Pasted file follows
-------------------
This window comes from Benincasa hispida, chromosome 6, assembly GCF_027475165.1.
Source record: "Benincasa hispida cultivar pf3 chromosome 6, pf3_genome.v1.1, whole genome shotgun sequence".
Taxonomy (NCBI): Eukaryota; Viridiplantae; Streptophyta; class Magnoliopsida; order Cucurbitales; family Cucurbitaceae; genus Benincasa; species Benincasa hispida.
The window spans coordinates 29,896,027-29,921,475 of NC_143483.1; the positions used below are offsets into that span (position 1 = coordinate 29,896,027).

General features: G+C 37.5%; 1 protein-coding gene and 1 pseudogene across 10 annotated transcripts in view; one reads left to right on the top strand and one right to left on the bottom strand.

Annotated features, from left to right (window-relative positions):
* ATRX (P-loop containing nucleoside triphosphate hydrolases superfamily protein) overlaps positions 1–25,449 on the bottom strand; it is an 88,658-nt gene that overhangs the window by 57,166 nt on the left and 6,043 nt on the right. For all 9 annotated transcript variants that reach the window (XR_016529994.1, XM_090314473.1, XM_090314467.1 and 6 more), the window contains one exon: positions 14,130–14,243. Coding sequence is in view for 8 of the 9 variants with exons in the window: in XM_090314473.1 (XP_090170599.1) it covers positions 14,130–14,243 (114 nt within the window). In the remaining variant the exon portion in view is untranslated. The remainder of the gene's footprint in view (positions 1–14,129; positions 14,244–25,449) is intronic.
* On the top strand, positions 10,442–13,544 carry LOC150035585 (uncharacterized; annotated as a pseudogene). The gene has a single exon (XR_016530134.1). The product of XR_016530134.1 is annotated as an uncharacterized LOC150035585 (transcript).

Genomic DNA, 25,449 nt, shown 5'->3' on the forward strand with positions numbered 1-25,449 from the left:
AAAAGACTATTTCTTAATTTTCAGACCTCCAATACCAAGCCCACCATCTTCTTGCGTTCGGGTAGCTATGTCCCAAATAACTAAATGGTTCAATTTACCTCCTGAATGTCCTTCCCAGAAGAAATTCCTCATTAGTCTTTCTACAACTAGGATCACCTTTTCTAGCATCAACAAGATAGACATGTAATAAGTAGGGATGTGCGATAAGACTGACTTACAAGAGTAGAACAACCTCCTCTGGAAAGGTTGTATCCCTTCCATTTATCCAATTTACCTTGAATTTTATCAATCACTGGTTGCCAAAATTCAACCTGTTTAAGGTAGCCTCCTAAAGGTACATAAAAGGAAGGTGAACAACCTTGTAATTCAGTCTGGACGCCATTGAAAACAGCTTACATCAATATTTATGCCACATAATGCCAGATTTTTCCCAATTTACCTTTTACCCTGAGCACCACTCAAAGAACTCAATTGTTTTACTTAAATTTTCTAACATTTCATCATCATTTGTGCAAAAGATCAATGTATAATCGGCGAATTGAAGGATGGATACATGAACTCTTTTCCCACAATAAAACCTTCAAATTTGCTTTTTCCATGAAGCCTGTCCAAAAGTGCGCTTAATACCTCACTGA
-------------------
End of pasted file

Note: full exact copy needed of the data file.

This window comes from Benincasa hispida, chromosome 6, assembly GCF_027475165.1.
Source record: "Benincasa hispida cultivar pf3 chromosome 6, pf3_genome.v1.1, whole genome shotgun sequence".
Taxonomy (NCBI): Eukaryota; Viridiplantae; Streptophyta; class Magnoliopsida; order Cucurbitales; family Cucurbitaceae; genus Benincasa; species Benincasa hispida.
The window spans coordinates 29,896,027-29,921,475 of NC_143483.1; the positions used below are offsets into that span (position 1 = coordinate 29,896,027).

General features: G+C 37.5%; 1 protein-coding gene and 1 pseudogene across 10 annotated transcripts in view; one reads left to right on the top strand and one right to left on the bottom strand.

Annotated features, from left to right (window-relative positions):
* ATRX (P-loop containing nucleoside triphosphate hydrolases superfamily protein) overlaps positions 1–25,449 on the bottom strand; it is an 88,658-nt gene that overhangs the window by 57,166 nt on the left and 6,043 nt on the right. For all 9 annotated transcript variants that reach the window (XR_016529994.1, XM_090314473.1, XM_090314467.1 and 6 more), the window contains one exon: positions 14,130–14,243. Coding sequence is in view for 8 of the 9 variants with exons in the window: in XM_090314473.1 (XP_090170599.1) it covers positions 14,130–14,243 (114 nt within the window). In the remaining variant the exon portion in view is untranslated. The remainder of the gene's footprint in view (positions 1–14,129; positions 14,244–25,449) is intronic.
* On the top strand, positions 10,442–13,544 carry LOC150035585 (uncharacterized; annotated as a pseudogene). The gene has a single exon (XR_016530134.1). The product of XR_016530134.1 is annotated as an uncharacterized LOC150035585 (transcript).

Genomic DNA, 25,449 nt, shown 5'->3' on the forward strand with positions numbered 1-25,449 from the left:
AAAAGACTATTTCTTAATTTTCAGACCTCCAATACCAAGCCCACCATCTTCTTGCGTTCGGGTAGCTATGTCCCAAATAACTAAATGGTTCAATTTACCTCCTGAATGTCCTTCCCAGAAGAAATTCCTCATTAGTCTTTCTACAACTAGGATCACCTTTTCTAGCATCAACAAGATAGACATGTAATAAGTAGGGATGTGCGATAAGACTGACTTACAAGAGTAGAACAACCTCCTCTGGAAAGGTTGTATCCCTTCCATTTATCCAATTTACCTTGAATTTTATCAATCACTGGTTGCCAAAATTCAACCTGTTTAAGGTAGCCTCCTAAAGGTACATAAAAGGAAGGTGAACAACCTTGTAATTCAGTCTGGACGCCATTGAAAACAGCTTACATCAATATTTATGCCACATAATGCCAGATTTTTCCCAATTTACCTTTTACCCTGAGCACCACTCAAAGAACTCAATTGTTTTACTTAAATTTTCTAACATTTCATCATCATTTGTGCAAAAGATCAATGTATAATCGGCGAATTGAAGGATGGATACATGAACTCTTTTCCCACAATAAAACCTTCAAATTTGCTTTTTCCATGAAGCCTGTCCAAAAGTGCGCTTAATACCTCACTGA